I recently saw an episode of South Park a week or two ago and it was a catalyst that set off this entire blog, I hope some dialogue forms from this...
So the episode in question was the one about the town's flag and how Chef was incredibly offended by it - it showed a bunch of white stick figures hanging a black stick figure. Clearly the flag is a racist representation and symbol about the small white-breed hick town and it's racist past. But what got to me was how goddamn indecisive the people of the town were and how very realistic that is amongst the liberals/democrats of North America.
Throughout the episode, you had news casters constantly asking the populace questions like:
Should the flag be changed despite the tradition it holds?
And then came people's responses:
"I DO believe the flag is racist; but I do hold honor towards traditoinal values"
"I am a traditionalist at heart; but the flag is so very clearly racist, so I really don't know what to do"
Then come the KKK and how they support the option to keep the flag as it was - strictly for white power's sake. *always chanting 'white power, white power' in the background*
The non-racist, traditionalist people of south park don't want to be affiliated with the KKK and then comes the next news caster's question:
Should the KKK have their right to say their beliefs due to freedom of speech?
And then came people's responses:
"I am not a racist; but I do believe in freedom of speech"
"I completely believe in the freedome of speech; but I don't at all agree with what the KKK support"
At this point, Chef shoves the white guy outta the way saying "Get outta my way, you undecisive prick" or something to that accord.
And from that comes another story:
A few months ago, I was having dinner with a friend, whom I'll name Perry. We began talking about the Rev. Phelps and his Church of God congregation, going to the funerals of dead gays (dead from AIDS) and soldiers (dead from fighting in Iraq) and protesting the funeral saying that the gay person died because God hates gays and that the soldier died because God punished him/her for going to war (and killing is a sin).
Perry made a statement similiar to:
"I don't agree with his beliefs, but I agree he has a right to say those things; more importantly, no one has the right to tell him to stop"
Well, I'm sorry, for Chef, this white boy is making a stand. Rev. Phelps is wrong and shouldn't be allowed to broadcast his opinion to the world.
From this conversation, it went from Freedom of Speech, to Exodus - the ex-gay group, that advocates, if one chooses, they can join the group and lead a heterosexual lifestyle.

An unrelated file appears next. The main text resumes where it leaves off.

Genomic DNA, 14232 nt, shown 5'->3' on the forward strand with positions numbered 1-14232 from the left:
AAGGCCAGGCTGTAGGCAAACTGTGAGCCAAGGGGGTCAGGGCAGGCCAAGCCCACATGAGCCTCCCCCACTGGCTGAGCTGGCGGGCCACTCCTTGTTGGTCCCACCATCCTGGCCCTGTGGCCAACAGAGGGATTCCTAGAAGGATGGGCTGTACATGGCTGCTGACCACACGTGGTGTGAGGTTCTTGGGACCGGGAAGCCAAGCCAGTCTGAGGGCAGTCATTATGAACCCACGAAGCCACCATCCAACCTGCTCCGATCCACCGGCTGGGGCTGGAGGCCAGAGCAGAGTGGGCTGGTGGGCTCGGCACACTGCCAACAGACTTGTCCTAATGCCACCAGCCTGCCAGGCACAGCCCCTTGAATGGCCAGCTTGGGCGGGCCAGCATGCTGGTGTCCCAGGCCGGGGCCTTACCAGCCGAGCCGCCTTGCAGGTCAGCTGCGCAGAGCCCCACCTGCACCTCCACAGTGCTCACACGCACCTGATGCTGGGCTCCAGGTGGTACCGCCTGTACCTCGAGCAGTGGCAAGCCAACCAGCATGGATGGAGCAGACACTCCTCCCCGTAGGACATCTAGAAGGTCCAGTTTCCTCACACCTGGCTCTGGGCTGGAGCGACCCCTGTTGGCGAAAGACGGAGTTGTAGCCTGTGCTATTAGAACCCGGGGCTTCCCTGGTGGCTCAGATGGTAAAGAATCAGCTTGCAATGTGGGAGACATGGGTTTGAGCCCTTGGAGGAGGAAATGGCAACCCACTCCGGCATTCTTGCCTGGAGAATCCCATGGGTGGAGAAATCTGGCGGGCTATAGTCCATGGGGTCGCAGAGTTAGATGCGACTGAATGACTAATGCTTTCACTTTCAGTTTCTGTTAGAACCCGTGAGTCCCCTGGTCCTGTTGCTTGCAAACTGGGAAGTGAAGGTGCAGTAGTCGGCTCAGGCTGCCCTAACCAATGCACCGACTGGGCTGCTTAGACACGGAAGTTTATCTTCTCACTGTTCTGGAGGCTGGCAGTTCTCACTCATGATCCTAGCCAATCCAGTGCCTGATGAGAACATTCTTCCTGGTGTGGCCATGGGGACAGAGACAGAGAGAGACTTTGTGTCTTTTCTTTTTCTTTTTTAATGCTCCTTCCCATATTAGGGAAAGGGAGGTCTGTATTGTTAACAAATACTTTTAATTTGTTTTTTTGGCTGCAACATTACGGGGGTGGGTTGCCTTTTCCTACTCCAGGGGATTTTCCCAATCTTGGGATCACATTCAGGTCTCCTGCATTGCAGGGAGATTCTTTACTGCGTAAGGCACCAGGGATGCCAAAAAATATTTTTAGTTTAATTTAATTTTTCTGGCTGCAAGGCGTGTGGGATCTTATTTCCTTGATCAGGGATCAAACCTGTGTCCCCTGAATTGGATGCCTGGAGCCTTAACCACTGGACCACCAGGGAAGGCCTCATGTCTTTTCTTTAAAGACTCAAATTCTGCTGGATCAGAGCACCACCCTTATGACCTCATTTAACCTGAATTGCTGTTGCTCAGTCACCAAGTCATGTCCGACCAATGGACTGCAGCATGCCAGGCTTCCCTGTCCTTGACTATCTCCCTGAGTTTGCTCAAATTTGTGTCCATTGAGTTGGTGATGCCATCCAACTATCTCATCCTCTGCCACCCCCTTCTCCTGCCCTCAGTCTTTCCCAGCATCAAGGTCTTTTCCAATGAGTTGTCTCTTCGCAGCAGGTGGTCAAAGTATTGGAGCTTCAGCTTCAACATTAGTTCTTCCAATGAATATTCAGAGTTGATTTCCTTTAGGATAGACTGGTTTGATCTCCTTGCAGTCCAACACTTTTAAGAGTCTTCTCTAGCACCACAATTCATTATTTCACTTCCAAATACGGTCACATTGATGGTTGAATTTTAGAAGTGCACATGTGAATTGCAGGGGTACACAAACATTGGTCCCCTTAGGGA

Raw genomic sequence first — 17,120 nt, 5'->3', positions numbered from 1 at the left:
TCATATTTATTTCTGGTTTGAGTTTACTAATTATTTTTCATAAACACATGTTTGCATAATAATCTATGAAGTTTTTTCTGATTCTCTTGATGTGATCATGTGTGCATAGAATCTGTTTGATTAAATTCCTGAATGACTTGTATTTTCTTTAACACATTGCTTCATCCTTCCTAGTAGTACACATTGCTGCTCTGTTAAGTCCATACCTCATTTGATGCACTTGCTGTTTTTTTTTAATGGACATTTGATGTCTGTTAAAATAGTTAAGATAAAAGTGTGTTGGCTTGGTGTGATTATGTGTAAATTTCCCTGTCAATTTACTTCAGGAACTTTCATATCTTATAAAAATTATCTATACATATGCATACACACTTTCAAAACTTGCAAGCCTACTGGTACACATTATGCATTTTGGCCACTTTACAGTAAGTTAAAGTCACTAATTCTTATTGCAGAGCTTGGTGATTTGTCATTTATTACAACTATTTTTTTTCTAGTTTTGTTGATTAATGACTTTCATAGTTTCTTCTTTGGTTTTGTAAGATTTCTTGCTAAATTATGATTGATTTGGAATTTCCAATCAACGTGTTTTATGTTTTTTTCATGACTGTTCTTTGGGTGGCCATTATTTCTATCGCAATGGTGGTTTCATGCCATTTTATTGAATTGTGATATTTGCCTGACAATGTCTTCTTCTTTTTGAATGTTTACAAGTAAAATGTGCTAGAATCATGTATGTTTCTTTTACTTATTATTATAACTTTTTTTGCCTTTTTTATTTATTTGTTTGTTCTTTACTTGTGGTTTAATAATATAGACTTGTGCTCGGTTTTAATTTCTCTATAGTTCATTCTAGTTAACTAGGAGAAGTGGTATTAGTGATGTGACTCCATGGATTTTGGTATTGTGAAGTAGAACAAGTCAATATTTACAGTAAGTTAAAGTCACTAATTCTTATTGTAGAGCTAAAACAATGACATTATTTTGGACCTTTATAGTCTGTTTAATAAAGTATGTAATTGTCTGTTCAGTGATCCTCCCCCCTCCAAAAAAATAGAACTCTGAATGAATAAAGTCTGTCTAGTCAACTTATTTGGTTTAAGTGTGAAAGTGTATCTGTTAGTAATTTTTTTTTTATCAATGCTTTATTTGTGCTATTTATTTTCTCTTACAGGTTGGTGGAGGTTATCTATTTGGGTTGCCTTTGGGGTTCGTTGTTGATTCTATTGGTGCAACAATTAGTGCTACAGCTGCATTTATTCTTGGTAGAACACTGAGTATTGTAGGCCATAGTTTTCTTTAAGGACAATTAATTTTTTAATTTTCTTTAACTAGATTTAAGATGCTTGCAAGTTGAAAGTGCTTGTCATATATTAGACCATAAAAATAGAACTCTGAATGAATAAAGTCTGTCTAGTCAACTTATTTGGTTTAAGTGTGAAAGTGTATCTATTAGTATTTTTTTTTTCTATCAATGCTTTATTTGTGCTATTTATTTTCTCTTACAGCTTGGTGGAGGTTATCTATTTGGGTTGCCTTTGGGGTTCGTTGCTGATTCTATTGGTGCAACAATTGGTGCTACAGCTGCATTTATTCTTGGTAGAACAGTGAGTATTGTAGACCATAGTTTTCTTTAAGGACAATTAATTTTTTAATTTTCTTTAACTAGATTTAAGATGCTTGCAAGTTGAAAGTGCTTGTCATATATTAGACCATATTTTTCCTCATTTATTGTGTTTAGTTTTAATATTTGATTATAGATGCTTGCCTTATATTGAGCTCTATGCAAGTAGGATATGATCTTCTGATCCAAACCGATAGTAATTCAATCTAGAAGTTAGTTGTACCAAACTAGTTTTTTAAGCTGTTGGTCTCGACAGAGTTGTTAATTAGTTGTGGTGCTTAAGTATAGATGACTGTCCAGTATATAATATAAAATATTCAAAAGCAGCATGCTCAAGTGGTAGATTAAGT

Perry, defended the right for the group to exist, speaking for those homosexuals that have a much harder life than me or Perry and couldn't simply live the "gay life".
I countered with "The option for a gay person to lead a straight life shouldn't be an option for that person - here choice is the enemy. Just because something is a choice, doesn't make it right for someone to choose it, even if they want it. We need to dig deeper and figure out why they want a straight lifestyle so bad and educate them to respect themselves."
I don't mean to sound preachy but it's how I feel. Perry went on to speak of a friend of a friend that was gay, but chose instead to get married, have a wife and couple of kids, and once the kids were in college, him and his wife (who knew of her husband) divorced. Perry countered with, "If he chose to live a straight lifestyle, his wife knowing full well about her husband, and them agreeing that the marriage was better than being shunned by his family - whose to say what they did was wrong? It was their choice"
Well sorry Perry, it's wrong. This person denied himself as no one else could. For the sake of his family, he lived a lie. Even if that lie is better than the truth, that makes him a coward; that especially makes him a coward. His children were rasied by a coward, will have to live with the knowledge their father is a coward and will learn that their grandparents never really loved their children, if their father was too scared to come out to them and live his life they way he wished. Instead, he belived one of the many viable options out there was to live as a straight person.
To me, this isn't choice. This is fear. There was no choice in the matter - either be straight and loved by your family or be gay and be hated and shunned by them. I'm not angry at the man's choice; I'm angry that this was his choice. That his culture, my society, his family all have this idea that being gay is something to be fixed; and what's more depressing is that this choice to not be gay is something to be fought for on par with my right to marry a man, or for a woman to choose when she wants to have a child.
This is me, a white boy, making a stand, that NO it's not a viable choice for me or any other gay person. It is not a right I will fight for the gay community and it is nothing to be proud about. There is no choice here - be gay or be dead - and I've made mine.